Without having read all the relevant journal papers, I shall not risk commenting on the detail of a much-reported scientific study which examines genetic differences in children with attention-deficit hyperactivity disorder (ADHD). Nor will I respond to the substance (if any) of pop psychologist Oliver James‘ on-air comments, half-heard on the wireless this morning as I was attending to other stuff.
However, on one thing at least James is quite right: the new Lancet paper by Williams et al. was hyped, initially by the journal through its use of the embargo system. It was clear from the start that the Lancet study had enormous news value, and it’s therefore no wonder that the mainstream media today is awash with reports of it, the quality of which varies considerably.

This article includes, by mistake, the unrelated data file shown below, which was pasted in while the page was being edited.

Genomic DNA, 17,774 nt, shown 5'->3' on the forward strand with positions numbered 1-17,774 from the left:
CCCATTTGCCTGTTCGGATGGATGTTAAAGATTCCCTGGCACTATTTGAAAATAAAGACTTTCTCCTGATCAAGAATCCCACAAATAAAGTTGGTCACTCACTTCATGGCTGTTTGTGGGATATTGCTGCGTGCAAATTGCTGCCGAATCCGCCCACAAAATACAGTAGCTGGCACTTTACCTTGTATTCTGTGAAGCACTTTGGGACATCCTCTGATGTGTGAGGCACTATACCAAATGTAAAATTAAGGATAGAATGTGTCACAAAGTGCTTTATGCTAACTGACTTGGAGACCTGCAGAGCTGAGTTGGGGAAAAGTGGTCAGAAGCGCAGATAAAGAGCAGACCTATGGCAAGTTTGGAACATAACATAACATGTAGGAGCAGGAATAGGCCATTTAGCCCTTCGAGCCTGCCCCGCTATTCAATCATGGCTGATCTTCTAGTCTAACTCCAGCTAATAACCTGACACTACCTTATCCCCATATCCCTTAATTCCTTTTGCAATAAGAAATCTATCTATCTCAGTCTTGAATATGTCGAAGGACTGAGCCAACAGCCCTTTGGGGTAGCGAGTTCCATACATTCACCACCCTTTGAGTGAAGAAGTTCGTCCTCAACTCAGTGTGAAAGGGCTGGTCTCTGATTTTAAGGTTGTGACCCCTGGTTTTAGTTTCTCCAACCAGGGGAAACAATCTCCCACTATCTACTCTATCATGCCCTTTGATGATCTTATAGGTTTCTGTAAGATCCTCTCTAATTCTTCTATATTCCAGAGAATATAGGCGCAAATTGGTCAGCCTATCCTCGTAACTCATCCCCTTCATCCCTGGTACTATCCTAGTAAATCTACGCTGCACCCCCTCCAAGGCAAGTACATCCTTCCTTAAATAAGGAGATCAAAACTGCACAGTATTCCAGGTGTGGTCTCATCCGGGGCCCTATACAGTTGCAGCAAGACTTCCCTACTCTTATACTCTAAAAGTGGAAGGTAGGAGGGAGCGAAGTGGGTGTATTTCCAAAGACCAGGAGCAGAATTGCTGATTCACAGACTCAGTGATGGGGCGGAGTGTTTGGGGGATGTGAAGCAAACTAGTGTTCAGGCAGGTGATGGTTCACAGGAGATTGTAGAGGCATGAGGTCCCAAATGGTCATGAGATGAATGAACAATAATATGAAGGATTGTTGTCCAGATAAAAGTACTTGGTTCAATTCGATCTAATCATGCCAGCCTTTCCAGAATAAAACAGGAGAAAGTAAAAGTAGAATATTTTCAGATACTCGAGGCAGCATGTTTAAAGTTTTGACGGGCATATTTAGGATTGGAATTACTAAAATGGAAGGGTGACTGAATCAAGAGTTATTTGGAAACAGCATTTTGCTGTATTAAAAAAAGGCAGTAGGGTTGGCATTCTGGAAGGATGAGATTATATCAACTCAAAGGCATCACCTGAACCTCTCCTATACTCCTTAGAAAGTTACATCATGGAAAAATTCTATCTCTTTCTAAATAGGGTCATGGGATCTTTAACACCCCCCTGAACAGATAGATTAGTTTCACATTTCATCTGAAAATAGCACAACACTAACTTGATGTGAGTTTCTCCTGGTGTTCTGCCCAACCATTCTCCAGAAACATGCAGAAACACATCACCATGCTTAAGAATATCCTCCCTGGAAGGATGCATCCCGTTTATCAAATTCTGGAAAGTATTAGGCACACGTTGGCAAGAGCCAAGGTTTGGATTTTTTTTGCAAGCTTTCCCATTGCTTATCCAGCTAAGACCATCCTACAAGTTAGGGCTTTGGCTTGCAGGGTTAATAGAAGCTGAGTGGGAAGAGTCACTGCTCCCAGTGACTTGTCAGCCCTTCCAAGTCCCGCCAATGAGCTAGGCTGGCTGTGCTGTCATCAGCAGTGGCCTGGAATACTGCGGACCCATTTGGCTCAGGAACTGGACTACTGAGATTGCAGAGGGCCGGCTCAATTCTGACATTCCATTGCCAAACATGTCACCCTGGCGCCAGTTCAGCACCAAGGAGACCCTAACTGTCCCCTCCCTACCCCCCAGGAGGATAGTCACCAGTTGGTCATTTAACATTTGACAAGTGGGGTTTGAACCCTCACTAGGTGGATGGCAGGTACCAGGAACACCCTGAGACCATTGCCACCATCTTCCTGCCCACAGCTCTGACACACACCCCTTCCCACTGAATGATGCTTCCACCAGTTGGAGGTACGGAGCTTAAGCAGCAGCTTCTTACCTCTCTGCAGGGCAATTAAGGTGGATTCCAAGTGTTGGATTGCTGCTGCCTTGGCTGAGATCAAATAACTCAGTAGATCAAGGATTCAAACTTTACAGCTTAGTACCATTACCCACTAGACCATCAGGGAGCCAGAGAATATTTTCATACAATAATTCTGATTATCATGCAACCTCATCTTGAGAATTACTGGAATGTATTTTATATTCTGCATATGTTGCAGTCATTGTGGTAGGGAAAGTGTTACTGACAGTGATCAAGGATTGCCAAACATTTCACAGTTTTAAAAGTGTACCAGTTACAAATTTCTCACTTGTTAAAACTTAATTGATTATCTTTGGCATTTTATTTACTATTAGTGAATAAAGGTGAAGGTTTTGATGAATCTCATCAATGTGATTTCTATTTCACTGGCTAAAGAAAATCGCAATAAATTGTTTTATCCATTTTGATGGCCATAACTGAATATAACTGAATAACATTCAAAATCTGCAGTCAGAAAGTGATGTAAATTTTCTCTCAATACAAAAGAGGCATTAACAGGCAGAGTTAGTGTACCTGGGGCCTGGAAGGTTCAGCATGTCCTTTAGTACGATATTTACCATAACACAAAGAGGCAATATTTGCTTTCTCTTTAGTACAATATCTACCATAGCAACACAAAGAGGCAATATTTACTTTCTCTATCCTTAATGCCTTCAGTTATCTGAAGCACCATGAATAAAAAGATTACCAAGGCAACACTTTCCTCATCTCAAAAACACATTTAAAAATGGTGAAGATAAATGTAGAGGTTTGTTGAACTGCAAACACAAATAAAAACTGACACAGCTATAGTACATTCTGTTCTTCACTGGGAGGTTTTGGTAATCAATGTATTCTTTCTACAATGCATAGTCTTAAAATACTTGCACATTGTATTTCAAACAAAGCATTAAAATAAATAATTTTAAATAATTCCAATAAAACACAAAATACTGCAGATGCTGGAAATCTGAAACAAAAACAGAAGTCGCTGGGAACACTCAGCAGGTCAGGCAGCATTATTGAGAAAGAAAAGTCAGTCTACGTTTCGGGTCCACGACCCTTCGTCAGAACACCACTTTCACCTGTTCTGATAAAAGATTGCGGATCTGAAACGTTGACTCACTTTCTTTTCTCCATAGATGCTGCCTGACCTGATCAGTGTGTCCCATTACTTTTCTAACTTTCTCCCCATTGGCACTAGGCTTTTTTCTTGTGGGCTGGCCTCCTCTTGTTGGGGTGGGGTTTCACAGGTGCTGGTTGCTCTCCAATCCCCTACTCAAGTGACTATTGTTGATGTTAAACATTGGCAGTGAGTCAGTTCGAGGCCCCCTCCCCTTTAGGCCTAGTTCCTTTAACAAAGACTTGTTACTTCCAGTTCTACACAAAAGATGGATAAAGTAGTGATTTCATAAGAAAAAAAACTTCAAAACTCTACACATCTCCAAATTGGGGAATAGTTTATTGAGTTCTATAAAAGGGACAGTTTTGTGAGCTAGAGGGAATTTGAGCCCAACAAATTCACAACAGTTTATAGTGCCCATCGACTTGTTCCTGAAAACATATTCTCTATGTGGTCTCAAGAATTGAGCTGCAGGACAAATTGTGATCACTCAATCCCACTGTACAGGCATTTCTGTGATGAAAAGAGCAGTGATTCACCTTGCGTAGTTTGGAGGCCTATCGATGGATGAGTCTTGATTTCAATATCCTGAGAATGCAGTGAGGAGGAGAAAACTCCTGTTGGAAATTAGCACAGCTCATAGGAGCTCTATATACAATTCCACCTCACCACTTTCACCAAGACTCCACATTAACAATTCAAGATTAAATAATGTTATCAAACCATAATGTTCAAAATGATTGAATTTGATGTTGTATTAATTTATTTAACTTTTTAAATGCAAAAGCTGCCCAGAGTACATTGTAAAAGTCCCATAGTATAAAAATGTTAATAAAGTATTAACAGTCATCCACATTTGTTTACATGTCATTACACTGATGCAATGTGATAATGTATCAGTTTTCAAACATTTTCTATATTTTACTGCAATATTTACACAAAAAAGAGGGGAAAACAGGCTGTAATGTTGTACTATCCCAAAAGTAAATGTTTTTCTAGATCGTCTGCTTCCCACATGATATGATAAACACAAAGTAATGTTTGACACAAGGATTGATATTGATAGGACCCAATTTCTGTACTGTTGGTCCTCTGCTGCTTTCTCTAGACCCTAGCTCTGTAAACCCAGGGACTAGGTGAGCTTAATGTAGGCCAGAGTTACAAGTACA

In no way am I excusing journalists who swallow press releases whole; they should do their job properly, and cast inquisitive, critical eyes over all information that passes through their inboxes. But I’m afraid that hype and reaction is the way the science media works today, and much of the blame lies with the gamekeepers: journal publishers and research institutes from whom the information originates, and who keep a very tight control over it.
See also Anthony Cox.